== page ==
8 Tips for Enjoying Multigenerational Vacations


Multigenerational family vacations have been a ritual in my family for more than five generations. When I was a young child, they included my parents and grandparents. Now they include my children and grandchildren. We’ve taken a vacation with them every year for the past ten years. Each year we’ve learned things that have improved the quality of our time together.

According to the Travel Industry Association, multigenerational travel is one of the fastest growing areas of the travel industry. Each year more than 5 million families vacation with three generations, creating the challenge of finding a vacation that is suitable for everyone from toddlers to grandparents. After researching the wealth of material on this topic, I’ve collected some of the best tips for families who want to enjoy a multigenerational vacation.

The potential rewards of multigenerational vacations are many. So are the challenges. The goal is to overcome the obstacles so everyone can enjoy the benefits:

  • Kids get more attention than usual and the chance to enjoy relatives in a less formal setting than a family function.
  • Parents get a break from 24/7 parenting and maybe even get to have some husband-wife time alone.
  • Grandparents get to enjoy their grandchildren in more satisfying ways than at a single holiday meal.

“The most important part of orchestrating a three-generation vacation is being able to accommodate everyone’s needs and realizing that our differences are what makes traveling together such a unique experience,” says travel expert Christine Loomis. “The trick to this type of travel is simple: planning, preparation and flexibility.”

8 Tips for Enjoying Multigenerational Vacations

  1. Get everyone involved in choosing the vacation destination. When kids – or adults – have a voice and a choice, they feel more invested in the trip and stay more positive even when involved in an activity they did not choose. Before the vacation call a family meeting or, if everyone does not live nearby, try to set up a telephone conference or online chat so everybody can have some input in the decision.
  2. Choose the right accommodations. Vacation rentals provide exactly what multigenerational families need – a sense of togetherness and privacy and for much less than the cost of multiple hotel rooms needed for a group traveling together. One travel expert writes that, “even though the point is togetherness, it’s important to choose accommodations that offer family members space and time to be on their own. Instead of renting a large house, err on the side of a condo with individual units. This keeps crying babies and late night party people from bothering everyone else. It also creates less friction around mealtime and permits less scrutiny of everyone’s parenting style.” The expert also advises each family have its own car instead of renting the largest possible vehicle.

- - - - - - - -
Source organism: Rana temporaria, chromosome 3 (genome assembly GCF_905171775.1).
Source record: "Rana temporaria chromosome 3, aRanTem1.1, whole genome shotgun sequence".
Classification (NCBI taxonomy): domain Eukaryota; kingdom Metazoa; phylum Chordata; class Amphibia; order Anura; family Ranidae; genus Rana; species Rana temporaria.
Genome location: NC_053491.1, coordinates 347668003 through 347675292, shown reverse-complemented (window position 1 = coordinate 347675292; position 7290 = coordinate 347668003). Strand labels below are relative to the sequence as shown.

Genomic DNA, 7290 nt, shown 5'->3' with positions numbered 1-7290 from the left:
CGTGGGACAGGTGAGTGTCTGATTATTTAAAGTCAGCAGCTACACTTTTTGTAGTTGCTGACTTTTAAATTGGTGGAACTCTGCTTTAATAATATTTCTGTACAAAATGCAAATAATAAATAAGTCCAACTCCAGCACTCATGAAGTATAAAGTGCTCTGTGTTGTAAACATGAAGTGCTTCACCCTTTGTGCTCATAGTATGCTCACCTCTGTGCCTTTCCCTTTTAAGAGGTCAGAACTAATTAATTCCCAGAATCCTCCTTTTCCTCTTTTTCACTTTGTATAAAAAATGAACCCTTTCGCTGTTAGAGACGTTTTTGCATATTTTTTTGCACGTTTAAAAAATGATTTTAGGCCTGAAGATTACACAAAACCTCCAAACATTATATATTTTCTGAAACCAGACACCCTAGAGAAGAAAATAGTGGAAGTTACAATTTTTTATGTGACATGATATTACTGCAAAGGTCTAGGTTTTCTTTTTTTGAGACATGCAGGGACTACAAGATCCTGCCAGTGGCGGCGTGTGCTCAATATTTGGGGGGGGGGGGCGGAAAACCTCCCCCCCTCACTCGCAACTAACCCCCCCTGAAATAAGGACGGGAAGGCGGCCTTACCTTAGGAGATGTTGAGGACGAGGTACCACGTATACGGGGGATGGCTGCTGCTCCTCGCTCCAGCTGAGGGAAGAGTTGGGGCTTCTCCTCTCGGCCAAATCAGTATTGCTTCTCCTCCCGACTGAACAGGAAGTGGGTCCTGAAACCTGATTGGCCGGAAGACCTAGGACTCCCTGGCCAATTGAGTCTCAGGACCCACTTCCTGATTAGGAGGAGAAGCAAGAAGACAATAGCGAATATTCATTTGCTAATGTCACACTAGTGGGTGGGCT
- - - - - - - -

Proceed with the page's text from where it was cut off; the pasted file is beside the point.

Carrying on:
3. Schedule activities with your family’s normal routine in mind. Toddlers are generally most active in the morning, a time when grandparents are also up. Teens typically sleep late, so it’s best to schedule the thing they most want to see or do in the afternoons or evening.
  4. Spend time in small groups. Before you go, it’s a good idea to discuss what everyone wants to do or not do on the trip and make some compromises. Make sure everyone knows that family togetherness will not be required 24/7. It’s okay to do things alone, like take a long morning walk or read a book. In fact, families who master this have more to share when they see each other again, and each person gets a different view of vacationing in the same place. Mix and match the quality time with different family members. Parents can be with young kids while grandparents visit an art gallery or historical monument. Grandparents can also have a special evening with the grandchildren while parents go out for a romantic dinner.
  5. Take advantage of kitchens. It’s all about flexibility. Grandparents and grandchildren often have different meal schedules, and young children may find it difficult to sit through three meals a day in restaurants. Stay in and save money for the easy meals – breakfasts of cereal and yogurt, and quick sandwiches and snacks for lunch. Then give the whole family a treat by going out for dinner. To enjoy each other’s company, the whole group should eat together at least once a day.
  6. Allow time to relax. Plan a loosely structured itinerary of activities that the whole family can enjoy. But agree to have some time each day to just chill.
  7. Discuss vacation finances. Be realistic about what you can afford. Before you go, talk to your family openly about the vacation budget. There are many ways to have a vacation without spending lots of money and still have a great time.
  8. Assess the vacation pluses and minuses. At the end of the vacation, sit down together and share some of your favorite memories. Give each person a chance to say his best and worst moments. Ask for suggestions for future vacations. You could even make a vacation journal with each person contributing her own page.


  1. says

    I take several multigenerational vacations a year, and I agree with most of your hints. My family, however, enjoys renting a large house. We like cooking and eating together, and if the clamor gets too much for me, I can usually retreat to my bedroom or the patio. I do agree that it’s best not to get by with one vehicle.

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